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Horse therapy for autism

Chelsea Powrie

A Penticton horseback riding company has become a helpful ally to kids on the autism spectrum through their horse therapy programs. 

Leann Manuel founded Riding 4 Life about 10 years ago, and moved it to its current location on Penticton Indian Band land just east of the Channel four years ago. 

She has been riding with a passion since she was a kid, and studied psychology and social work in university. When she started teaching kids to ride, she found her skill set started to meld together. 

"Some of my clients were on the autism spectrum, and I ended up with more and more clients that were not neuro-typical, or had different barriers," Manuel said. "We seemed to have a knack for adapting our program for that."

Manuel now offers a range of therapeutic horse programs aimed at helping kids on the spectrum come out of their shells, learn to be calm and focus and work on their motor skills. 

"Basically, riding a horse can help train the human brain and nervous system to have better coordination, balance, and motor control," reads a description of one of their horse therapy programs on their website.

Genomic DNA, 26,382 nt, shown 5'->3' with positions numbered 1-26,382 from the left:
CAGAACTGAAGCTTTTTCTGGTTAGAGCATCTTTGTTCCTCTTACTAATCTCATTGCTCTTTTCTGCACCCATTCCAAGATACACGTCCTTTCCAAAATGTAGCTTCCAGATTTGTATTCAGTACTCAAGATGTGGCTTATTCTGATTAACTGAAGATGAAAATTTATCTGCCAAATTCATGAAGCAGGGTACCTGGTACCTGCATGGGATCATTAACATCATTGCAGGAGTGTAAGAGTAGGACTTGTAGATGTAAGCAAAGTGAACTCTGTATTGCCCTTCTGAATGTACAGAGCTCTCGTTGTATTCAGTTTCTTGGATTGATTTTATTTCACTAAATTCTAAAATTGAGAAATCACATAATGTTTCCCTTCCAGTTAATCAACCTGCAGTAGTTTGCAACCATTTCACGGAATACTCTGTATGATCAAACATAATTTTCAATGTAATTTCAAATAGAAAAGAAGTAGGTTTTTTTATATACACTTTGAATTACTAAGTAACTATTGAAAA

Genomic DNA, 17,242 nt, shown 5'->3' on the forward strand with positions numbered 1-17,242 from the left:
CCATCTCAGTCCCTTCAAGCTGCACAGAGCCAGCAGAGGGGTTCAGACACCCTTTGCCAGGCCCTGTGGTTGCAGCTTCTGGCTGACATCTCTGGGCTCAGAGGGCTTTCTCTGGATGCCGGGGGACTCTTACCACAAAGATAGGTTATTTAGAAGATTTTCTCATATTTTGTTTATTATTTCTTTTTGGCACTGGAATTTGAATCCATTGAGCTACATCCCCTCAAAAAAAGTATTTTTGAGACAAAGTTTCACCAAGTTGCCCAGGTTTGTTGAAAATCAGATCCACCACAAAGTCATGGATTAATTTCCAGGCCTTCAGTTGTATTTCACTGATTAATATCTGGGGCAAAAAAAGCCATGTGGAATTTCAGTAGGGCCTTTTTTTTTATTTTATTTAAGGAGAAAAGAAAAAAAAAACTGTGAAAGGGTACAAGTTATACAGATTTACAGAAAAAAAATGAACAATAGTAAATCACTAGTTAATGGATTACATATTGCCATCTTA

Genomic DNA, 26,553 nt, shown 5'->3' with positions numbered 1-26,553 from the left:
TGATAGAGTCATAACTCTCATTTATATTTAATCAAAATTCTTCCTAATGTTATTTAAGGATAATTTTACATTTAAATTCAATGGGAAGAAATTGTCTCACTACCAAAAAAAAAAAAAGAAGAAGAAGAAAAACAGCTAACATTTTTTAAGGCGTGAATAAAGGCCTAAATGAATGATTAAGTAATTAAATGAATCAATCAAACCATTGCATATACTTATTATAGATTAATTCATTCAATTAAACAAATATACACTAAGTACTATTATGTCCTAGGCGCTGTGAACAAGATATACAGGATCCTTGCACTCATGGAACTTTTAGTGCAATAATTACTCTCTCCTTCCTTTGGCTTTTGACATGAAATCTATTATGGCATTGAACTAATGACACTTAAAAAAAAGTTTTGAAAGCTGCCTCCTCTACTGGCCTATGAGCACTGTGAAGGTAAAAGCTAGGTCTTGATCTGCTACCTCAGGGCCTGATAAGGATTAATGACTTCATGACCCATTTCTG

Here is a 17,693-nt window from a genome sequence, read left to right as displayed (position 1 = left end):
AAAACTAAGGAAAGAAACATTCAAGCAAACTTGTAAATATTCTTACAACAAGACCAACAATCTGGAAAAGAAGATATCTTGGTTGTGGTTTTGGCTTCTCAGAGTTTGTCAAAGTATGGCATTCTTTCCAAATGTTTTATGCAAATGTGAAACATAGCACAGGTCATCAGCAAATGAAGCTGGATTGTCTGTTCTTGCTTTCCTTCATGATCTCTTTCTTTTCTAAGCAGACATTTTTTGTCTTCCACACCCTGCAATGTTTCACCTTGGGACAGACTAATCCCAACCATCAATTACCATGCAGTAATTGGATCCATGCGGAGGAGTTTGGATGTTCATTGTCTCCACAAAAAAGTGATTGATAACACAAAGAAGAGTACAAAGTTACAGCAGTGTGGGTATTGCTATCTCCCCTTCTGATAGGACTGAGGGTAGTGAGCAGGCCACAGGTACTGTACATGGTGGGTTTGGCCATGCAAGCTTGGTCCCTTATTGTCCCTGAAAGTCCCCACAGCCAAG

"For folks who are struggling to develop these skills in their everyday life, [the program] offers a somewhat sneaky way of providing 'treatment', especially for children who often resist other types of 'medicine,' so to speak."

Manuel said research shows riding horses can help the learning process. 

"It's showing that the movement of a horse's pelvis is rally similar to the movement of a human's pelvis, and it's that walking motion that get's the brain going and helps the children learn," she explained. 

She has seen non-verbal and extremely reticent autistic children undergo a huge change after spending time at the barn. One of her longtime instructors, Rachel, agrees. 

"I've seen a lot of kids come through who have been quiet, they haven't really talked a lot, they don't really do a lot with the horses and then one day or after a couple of days you'll start to see them get more excited," Rachel said.

"I love seeing them at the beginning, where they've come from, and where they are now, and seeing how much they've learned and how much they've recognized and asking them questions to see them actually respond to you, it's amazing."

Some of Manuel's intern teachers are on the autism spectrum themselves, and used to attend the Riding 4 Life therapeutic programs. 

"They've reached a point now that they're able to teach what they've learned," Manuel said. "The motto of our intern program is learn it, do it, teach it, so they're at the teach it part. It's a great opportunity for them to practice what they've learned and help me expand the number of people in the community I can make this available to."

Riding 4 Life still has spaces available in their therapeutic programs this summer, as well as riding lessons available for kids both on and off the autism spectrum. For more information, click here



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